He didn't look at her. He just stared at his hands. "What do you remember, about being shot?"
"Well, it hurt," she said, smiling, hoping to coax a smile out of him as well.
He only nodded his head, as if to concede that point, but he didn't smile. "I mean more about what happened. What was said."
"I remember everyone was scared and angry, prob'ly angry 'cause they were scared."
"That's true," he nodded.
"I remember you lookin' down at me, and Inara stroking my hair and the cap'n holdin' my hand."
"You don't remember what was said?"
"No," she said, craning her neck to try and get a glimpse at his eyes. They were stormy and she started to feel cold. "What were people sayin'?"
"That agent shot you on account of me," Simon said, his voice wavered just a little. "That's, that's not what was said. That's what happened. It was an accident, but it was an accident that wouldn't have happened if I wouldn't have been on the ship."
"No one blames you," Kaylee said. "Besides, you saved me."
"Kaylee, please, just listen," Simon said, lifting his head but not turning to look at her.
"Sure," she said softly.
"The Captain wanted to turn me over to the Alliance. The agent who shot you, Dobson, he was unconscious, but there was still an Alliance ship coming. They didn't know about River, all they knew was that the Alliance wanted me. And, ah, and you were bleeding to death on the floor."
"Yeah," this part of the story was familiar to her. She hadn't been told it, in so many words, but it hadn't been that hard to figure out.
"We all knew that, even if an Alliance doctor would treat you, it'd be too late, you'd lost too much blood. And so I gave the Captain an ultimatum. I'd save your life only if he'd hide me."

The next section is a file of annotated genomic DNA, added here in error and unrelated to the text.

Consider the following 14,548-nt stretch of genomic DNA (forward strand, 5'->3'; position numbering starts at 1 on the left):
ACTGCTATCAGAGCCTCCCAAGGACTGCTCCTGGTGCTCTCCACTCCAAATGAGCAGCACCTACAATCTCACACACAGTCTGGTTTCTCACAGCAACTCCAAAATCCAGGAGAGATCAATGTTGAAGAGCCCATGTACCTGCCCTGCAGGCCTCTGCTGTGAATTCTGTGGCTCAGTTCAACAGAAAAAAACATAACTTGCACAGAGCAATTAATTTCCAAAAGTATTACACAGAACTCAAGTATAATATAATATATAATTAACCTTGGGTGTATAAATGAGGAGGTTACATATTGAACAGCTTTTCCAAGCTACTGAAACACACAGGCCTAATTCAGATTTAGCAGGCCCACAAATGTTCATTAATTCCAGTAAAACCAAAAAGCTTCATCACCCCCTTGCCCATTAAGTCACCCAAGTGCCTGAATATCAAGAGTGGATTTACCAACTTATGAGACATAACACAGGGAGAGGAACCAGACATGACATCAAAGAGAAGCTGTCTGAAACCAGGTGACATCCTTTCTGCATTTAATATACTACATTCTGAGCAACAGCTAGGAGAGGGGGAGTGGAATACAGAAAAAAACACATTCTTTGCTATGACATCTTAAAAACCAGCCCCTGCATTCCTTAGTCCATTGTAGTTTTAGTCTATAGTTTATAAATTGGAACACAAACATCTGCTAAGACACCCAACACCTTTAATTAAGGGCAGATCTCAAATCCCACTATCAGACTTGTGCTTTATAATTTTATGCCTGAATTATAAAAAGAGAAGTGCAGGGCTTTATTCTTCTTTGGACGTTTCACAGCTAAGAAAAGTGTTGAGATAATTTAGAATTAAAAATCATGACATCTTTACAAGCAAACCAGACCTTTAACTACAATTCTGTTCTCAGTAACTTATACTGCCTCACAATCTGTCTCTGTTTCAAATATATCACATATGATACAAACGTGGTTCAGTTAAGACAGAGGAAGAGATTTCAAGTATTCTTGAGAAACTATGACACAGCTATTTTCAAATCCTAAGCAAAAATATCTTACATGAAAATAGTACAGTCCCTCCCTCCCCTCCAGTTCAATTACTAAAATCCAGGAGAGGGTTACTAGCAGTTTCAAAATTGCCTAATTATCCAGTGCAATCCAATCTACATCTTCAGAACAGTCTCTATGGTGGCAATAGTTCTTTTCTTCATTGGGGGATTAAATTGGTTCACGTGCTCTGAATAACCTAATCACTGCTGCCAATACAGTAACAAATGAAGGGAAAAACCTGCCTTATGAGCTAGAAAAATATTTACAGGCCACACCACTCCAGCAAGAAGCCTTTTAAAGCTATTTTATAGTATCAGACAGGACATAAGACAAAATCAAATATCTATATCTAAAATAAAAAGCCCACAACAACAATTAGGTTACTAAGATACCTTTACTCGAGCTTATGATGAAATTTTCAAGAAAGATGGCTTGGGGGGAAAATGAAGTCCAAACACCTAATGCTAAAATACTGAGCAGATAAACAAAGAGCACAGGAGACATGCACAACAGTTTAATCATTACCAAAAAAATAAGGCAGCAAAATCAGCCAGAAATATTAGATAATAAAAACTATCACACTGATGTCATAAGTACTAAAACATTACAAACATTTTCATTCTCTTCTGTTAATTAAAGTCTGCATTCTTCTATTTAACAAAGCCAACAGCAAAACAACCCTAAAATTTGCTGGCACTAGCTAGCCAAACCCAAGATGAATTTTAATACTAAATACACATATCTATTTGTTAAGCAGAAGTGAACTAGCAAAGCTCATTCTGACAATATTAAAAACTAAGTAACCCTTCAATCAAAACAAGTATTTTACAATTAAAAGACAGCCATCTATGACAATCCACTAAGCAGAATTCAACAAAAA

"I don't understand," Kaylee said.
He turned and looked at her, his stormy eyes were lined with red. He was on the verge of tears. "When I became a doctor I swore that I'd help anyone who needed it. And you were there, dying. And I refused to help you."
"You had your reasons."
"I did," he said, nodding. "But your life was in the balance. My reasons shouldn't have come into it."
"Why are you tellin' me this?" Kaylee asked. "Are you apologizing?"
"No," Simon said with a sort of bitter laugh. "Although, I wish I were."
"Then why dontcha?"
"Because, an apology needs to be sincere, needs to be real. And the truth is, Kaylee, I'm not really sorry about what I did. I'm so sorry you got hurt. And I'm sorry that your shipmates had to suffer what they did because of River and me. I'm still sorry. But, right now, you're alive and my sister and I are safe, everything worked out. I can't, I don't know how, to be sorry about actions that lead to, well, good fortune."
"Simon," Kaylee said. "I work with engines and I know that sometimes it don't make logical sense how some things fit together. Like the comm system will short out every time the environmental controls are turned up much over eighty degrees, and them systems haven't even got a circuit in common. But sure enough, every time Wash decided to have a tropical party, I can't get the comms up for two days at least."
Simon stared at her and blinked. "I... I don't understand."
"When somethin's workin', you don't ask how. You just let it be."
He smiled his meager smile at her, it didn't quite fade when he started up with his confession again. "Still, for what it's worth, I wish with all my heart that I could have found... this without using you. And if you had died because I was an arrogant, untrusting fool and refused to save you, well... I wouldn't have forgiven myself for the rest of my life."
"'Course you wouldn'a," Kaylee said playfully chewing on her lower lip. "Cap'n woulda sent you out the air lock."
"Well, yes, I suppose the rest of my life would only have been a matter of minutes. I guess what I'm trying to say is..." his voice faultered again.
Kaylee smiled sweetly at him and grabbed his hands, squeezing them lovingly. "You're forgiven."
He looked at her, somewhat shocked. "Thank--thank you."
She took a deep breath and slapped her hands against her legs, "Now, what about tryin' to get to the top of this thing?"
"Um," Simon said, quickly standing up and looking up at the next length of stairs. "All right," he leaned over and pulled Kaylee up to her feet. For a second they were standing very close and Kaylee could practically feel electricity jumping between them. Her imagination ran away with her and created a picture of them kissing. She thought he'd probably be a soft kisser, tentative, gentle.
"Are you sure you're up to this?" He asked, drawing her quickly out of her fantasy. "You're heart rate seems a little high. And every stair we go up we'll have to go down. Down is harder."
"I'm sure," she said, laughing and blushing. "Come on, let's get going."